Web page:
I know it sounds a little weird to say that not owning a car is making me a better athlete, but I absolutely believe it. My running skill before I moved to Oklahoma City (when I still relied on a car for transportation) and my running skill since I've moved here and ditched the car has followed a trajectory that isn't entirely explained by the normal rate of improvement that comes with continued practice. In fact, there was a period of about two and a half to three months there in which I didn't run at all because we were in the midst of final-stage wedding planning, the wedding itself, moving to Oklahoma City immediately afterwards, and then settling into our new home. And yet, when I began running again here in OKC, I was a much better runner than I was before, even with the extensive break from training.

Cats help with sports training. It's a scientific fact.
It didn't take long for me to realize why I had improved so much: Relying on walking as our main form of transportation had greatly upped my overall endurance. Ever since ditching our cars, John and I were regularly trekking around on foot for hours at a time, and without even realizing it, I had increased my ability to keep moving at a quick pace.
There's a lot of knowledge out there to back me up; almost every beginning running program employs walking as a way to build up endurance in preparation for running. It's one thing to set aside a certain amount of time during the week to walk; it's another thing entirely for walking to be an integral part of your everyday life. It adds up quickly to help you get to a point where you're comfortable walking for a long period of time, which translates easily to being able to run (if slowly at first) for a long period of time. Without even realizing it, our lifestyle change had positively impacted my athletic skill in an unexpected way.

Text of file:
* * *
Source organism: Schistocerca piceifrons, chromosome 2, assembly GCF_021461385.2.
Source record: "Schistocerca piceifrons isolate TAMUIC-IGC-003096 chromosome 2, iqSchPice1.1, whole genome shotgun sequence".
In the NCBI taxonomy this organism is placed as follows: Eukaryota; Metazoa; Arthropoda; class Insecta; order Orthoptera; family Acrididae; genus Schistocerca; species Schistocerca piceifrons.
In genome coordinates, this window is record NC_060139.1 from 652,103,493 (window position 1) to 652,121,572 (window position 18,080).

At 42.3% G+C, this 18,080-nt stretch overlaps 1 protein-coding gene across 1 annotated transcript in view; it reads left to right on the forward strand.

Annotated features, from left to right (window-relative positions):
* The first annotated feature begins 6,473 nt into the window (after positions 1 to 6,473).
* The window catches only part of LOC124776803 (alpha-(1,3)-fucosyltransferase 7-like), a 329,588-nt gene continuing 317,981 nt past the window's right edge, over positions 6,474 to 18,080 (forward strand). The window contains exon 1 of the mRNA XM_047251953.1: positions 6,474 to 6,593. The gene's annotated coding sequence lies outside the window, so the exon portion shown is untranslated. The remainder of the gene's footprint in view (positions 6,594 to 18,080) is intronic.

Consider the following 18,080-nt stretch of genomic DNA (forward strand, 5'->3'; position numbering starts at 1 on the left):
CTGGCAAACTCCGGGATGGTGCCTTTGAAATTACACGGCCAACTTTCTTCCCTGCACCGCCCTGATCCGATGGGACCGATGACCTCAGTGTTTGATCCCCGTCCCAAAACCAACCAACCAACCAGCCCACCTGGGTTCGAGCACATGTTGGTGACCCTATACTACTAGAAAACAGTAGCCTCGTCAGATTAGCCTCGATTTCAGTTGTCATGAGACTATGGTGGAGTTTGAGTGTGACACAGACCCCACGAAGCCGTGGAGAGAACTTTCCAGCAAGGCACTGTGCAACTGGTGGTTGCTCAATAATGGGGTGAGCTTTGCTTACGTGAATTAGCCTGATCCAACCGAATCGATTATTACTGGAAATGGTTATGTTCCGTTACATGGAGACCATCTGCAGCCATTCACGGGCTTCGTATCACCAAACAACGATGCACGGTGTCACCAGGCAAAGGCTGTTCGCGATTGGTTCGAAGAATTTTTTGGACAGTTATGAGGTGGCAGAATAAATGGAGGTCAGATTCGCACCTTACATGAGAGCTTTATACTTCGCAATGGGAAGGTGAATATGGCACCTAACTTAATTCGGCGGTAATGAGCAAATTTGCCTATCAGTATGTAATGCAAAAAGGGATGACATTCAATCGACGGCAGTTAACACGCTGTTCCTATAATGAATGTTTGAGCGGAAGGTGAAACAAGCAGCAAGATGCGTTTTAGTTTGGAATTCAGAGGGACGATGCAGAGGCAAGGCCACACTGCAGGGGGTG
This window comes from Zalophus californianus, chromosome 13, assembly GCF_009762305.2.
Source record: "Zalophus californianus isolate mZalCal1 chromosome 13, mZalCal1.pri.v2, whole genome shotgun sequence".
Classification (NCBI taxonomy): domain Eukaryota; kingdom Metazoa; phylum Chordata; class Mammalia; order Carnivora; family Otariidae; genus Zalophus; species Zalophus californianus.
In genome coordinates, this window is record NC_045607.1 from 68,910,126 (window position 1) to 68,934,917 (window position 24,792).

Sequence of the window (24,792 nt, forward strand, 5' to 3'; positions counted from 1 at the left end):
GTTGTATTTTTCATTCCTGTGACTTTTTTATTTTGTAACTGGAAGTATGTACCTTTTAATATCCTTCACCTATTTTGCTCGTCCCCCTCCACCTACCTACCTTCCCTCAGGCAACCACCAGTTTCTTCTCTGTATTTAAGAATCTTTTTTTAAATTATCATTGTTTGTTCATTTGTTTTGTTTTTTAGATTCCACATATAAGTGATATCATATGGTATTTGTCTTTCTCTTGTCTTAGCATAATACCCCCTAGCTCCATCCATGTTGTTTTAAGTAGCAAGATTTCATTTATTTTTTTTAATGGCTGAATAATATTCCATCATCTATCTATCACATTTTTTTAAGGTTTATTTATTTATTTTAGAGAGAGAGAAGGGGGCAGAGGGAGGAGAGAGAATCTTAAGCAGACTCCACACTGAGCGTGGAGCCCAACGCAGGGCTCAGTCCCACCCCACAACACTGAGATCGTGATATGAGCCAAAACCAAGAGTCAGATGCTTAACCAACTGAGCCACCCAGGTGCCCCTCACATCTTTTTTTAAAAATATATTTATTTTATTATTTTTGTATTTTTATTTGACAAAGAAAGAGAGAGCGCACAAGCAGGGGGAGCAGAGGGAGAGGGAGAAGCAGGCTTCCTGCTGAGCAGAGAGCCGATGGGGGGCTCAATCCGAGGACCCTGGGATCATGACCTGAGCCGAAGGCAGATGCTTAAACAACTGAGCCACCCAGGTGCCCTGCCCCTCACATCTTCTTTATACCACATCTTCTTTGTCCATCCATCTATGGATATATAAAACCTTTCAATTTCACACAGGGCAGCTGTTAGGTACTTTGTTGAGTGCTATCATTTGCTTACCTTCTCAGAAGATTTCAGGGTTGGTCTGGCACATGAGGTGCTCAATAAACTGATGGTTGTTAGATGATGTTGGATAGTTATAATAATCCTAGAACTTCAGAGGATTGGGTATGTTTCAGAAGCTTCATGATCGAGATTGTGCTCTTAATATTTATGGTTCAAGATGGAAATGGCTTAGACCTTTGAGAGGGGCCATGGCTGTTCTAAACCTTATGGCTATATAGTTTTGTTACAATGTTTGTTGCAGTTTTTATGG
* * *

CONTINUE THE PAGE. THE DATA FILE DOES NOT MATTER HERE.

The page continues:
Similarly, getting bikes has coincided nicely with our training for the half marathon, as our training plans both call for cross-training a couple of times a week. Generally, cycling for a workout is much different from cycling to and from the library; however, getting those extra bike rides in during the week, even on non-training days, is helpful to us from a training standpoint. There's also the option of planning and executing our evening bike rides in a way that can serve as cross-training: cycling to dinner, for example, at a restaurant that's located far enough away to constitute a good workout.

Training hard or hardly training, am I right?
This kind of training/living overlap was not the case when I was driving a car as my primary mode of transportation. If I wanted to train or work out, I had to fit designated workout times into my schedule. Serious training and exercise, of course, have to be planned and executed no matter what, but because of my carless lifestyle, there's this seamless integration of many of those same elements into how I get around. Training and becoming healthier and more athletic is just a natural part of my daily life now, and I love that.  

Thursday, May 1, 2014

Running In OKC - The Oklahoma City Memorial Marathon